Much of the advances have been improvements to the hydrodesulphurisation catalytic process for breaking the sulphur-carbon bonds in oil and to the standard catalytic Claus process for converting the hydrogen sulphide into elemental sulphur. However the heavier the oil the more use also has to be made of other methods such as the application of solvents, thermal treatment, reduction-oxidation and ionic liquids.Shale oil, which is accounting for a growing proportion of refinery feeds in the U.S., has a low sulphur content but can be contaminated with a variety of solids and metals, which can form sludge and waxes and cause fouling of catalysts. High levels of iron in some shale oil are combining with silica, calcium and sodium to curb the activity of zeolite-based catalysts by lowering their melting temperature. W.R Grace has designed catalysts with alumina-based binders and matrices to resist the effects of the iron and calcium contamination.
The surge in shale gas output in the U.S. has a precipitated big switch in the country's steam cracker capacity from naphtha to ethane feedstocks. This has lowered the country's output of propylene, the main co-product of naphtha-based ethylene crackers, which has led to a shortage of propylene for the manufacture of polypropylene and other chemicals. Propylene scarcities in North America have helped accelerate a trend to the building of on-purpose propylene facilities as an alternative source. Within a few years the proportion of new propylene capacity based on the main on-purpose processes of olefins metathesis and propylene dehydrogenation (PDH) could rise from less than 5% to over 30%, according to CB & I. Through its Lummus Technology business, which also licenses the gas-phase polypropylene Novolen technology, it provides both on-purpose technologies.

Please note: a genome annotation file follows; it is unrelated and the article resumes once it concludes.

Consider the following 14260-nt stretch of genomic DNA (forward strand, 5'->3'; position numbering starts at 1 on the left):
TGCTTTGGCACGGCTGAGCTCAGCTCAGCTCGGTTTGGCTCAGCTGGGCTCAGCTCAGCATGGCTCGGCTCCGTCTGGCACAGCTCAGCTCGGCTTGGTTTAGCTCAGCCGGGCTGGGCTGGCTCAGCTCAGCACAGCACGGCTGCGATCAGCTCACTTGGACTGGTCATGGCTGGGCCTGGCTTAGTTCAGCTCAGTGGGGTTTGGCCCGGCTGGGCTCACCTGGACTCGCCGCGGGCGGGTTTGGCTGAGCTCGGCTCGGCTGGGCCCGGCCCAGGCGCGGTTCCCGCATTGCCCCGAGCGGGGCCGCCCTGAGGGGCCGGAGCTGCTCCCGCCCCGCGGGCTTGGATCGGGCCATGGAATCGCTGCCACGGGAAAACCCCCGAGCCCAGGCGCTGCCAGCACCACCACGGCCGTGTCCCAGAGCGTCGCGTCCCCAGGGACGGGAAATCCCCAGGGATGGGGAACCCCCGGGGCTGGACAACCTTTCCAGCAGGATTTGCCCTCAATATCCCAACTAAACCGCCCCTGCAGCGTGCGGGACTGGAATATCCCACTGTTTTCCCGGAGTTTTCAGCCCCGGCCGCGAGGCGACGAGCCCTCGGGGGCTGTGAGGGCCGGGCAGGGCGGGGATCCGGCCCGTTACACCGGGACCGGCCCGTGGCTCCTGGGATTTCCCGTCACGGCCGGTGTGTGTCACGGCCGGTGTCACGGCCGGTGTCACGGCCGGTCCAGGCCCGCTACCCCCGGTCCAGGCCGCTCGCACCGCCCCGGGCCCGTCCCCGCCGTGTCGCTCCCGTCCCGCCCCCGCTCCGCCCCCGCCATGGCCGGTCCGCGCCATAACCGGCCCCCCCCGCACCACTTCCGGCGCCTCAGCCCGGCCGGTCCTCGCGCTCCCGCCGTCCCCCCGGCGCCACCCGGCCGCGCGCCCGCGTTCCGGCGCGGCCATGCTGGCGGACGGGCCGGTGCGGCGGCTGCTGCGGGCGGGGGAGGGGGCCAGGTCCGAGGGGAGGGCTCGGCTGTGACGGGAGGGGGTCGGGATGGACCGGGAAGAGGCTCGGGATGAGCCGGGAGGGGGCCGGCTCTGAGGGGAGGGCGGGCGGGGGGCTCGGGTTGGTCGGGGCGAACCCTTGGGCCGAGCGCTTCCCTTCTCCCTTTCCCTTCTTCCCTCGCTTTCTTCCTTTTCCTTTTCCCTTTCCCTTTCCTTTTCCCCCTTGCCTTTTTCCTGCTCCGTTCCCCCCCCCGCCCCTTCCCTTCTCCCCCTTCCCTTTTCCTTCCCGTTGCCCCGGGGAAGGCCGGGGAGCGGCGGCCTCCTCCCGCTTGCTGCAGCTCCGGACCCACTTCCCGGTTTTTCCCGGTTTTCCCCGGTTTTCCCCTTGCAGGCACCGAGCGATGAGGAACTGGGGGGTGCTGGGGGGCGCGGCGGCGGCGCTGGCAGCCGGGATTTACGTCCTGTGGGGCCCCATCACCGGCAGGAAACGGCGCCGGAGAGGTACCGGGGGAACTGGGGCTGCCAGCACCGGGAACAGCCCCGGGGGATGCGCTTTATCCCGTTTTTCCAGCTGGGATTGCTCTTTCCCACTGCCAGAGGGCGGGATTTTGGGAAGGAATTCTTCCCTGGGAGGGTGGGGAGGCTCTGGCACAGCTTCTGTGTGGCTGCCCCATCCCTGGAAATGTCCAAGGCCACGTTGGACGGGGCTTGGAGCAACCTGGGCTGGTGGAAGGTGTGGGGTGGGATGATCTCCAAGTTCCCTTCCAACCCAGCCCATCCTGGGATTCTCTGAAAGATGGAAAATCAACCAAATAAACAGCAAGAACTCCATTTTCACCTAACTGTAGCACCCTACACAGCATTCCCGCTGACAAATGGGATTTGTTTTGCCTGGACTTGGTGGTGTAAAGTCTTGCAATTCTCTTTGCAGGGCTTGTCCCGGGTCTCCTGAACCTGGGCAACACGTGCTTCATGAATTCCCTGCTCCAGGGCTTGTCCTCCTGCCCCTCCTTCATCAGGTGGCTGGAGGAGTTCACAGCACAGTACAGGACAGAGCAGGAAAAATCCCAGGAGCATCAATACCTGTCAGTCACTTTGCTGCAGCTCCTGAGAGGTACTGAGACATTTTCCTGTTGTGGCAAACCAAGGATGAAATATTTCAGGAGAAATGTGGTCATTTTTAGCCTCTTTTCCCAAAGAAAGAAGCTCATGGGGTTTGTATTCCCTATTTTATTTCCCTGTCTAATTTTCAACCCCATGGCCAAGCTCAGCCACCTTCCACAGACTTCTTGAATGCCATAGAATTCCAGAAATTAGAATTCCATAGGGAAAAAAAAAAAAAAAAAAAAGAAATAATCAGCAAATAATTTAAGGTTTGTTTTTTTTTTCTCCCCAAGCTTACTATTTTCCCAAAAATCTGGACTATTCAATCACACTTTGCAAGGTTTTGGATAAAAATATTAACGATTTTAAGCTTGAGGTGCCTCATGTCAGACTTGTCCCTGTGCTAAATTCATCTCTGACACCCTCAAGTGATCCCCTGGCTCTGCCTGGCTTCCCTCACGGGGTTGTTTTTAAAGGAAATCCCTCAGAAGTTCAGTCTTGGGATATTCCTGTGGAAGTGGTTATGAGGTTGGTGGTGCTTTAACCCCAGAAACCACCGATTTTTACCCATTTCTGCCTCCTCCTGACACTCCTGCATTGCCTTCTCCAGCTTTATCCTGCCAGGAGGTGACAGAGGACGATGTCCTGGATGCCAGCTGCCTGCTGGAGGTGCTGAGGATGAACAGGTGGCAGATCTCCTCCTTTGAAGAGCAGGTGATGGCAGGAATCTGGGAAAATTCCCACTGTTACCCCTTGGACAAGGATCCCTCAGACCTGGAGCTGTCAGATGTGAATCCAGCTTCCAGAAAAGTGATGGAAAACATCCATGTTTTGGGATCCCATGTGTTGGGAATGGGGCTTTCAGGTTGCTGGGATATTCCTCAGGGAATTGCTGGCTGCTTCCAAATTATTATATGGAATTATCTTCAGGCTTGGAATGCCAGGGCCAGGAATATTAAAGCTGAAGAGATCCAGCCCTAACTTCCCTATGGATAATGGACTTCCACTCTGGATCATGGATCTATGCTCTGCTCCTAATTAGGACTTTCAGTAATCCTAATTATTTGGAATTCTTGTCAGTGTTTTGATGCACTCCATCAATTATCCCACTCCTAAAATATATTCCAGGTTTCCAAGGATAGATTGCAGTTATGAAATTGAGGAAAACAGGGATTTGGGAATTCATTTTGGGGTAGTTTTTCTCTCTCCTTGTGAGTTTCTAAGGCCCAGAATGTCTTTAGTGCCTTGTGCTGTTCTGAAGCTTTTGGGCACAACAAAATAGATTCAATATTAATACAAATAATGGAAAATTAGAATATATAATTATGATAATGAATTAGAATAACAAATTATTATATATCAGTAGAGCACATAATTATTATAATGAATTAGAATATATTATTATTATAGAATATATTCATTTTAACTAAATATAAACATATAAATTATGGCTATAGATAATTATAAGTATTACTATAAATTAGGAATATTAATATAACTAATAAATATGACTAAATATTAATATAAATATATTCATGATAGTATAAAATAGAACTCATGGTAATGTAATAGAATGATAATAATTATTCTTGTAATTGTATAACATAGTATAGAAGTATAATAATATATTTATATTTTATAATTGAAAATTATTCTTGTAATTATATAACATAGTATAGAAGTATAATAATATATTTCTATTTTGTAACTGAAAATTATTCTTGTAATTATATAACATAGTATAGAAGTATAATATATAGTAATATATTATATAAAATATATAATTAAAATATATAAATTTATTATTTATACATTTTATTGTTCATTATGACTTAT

Several PDH plants are being constructed in the U.S., as well as a number in the Middle East, to take advantage of low gas prices. The growth in international trading of propane, a lot of it sourced from the U.S., has prompted at least five PDH projects in China.
Clariant and CB&I last year strengthened an alliance in the polypropylene chain which reinforces the combination of expertise of Clariant in catalyst development and manufacture with that of CB&I in process design.
The two companies announced a co-operation agreement under which licensees of the polypropylene process technology of Lummus Novolen Technology, Mannheim, Germany, will be supplied with a new Clariant polypropylene catalyst. Lummus Novolen is investing, as part of the deal, in a new polypropylene production line at Clariant's catalyst production hub in Louiseville, Kentucky. The agreement complements an existing co-operation between both companies in propylene under which Clariant's Catofin catalysts are used in CB&I's process for propane dehydration.
The Clariant/CB&I collaboration in the propylene value chain underlines the importance of catalyst producers in the shaping of the future of refining and petrochemical production technologies in the face of big changes in the oil and gas sectors.
Chemical Market Reporter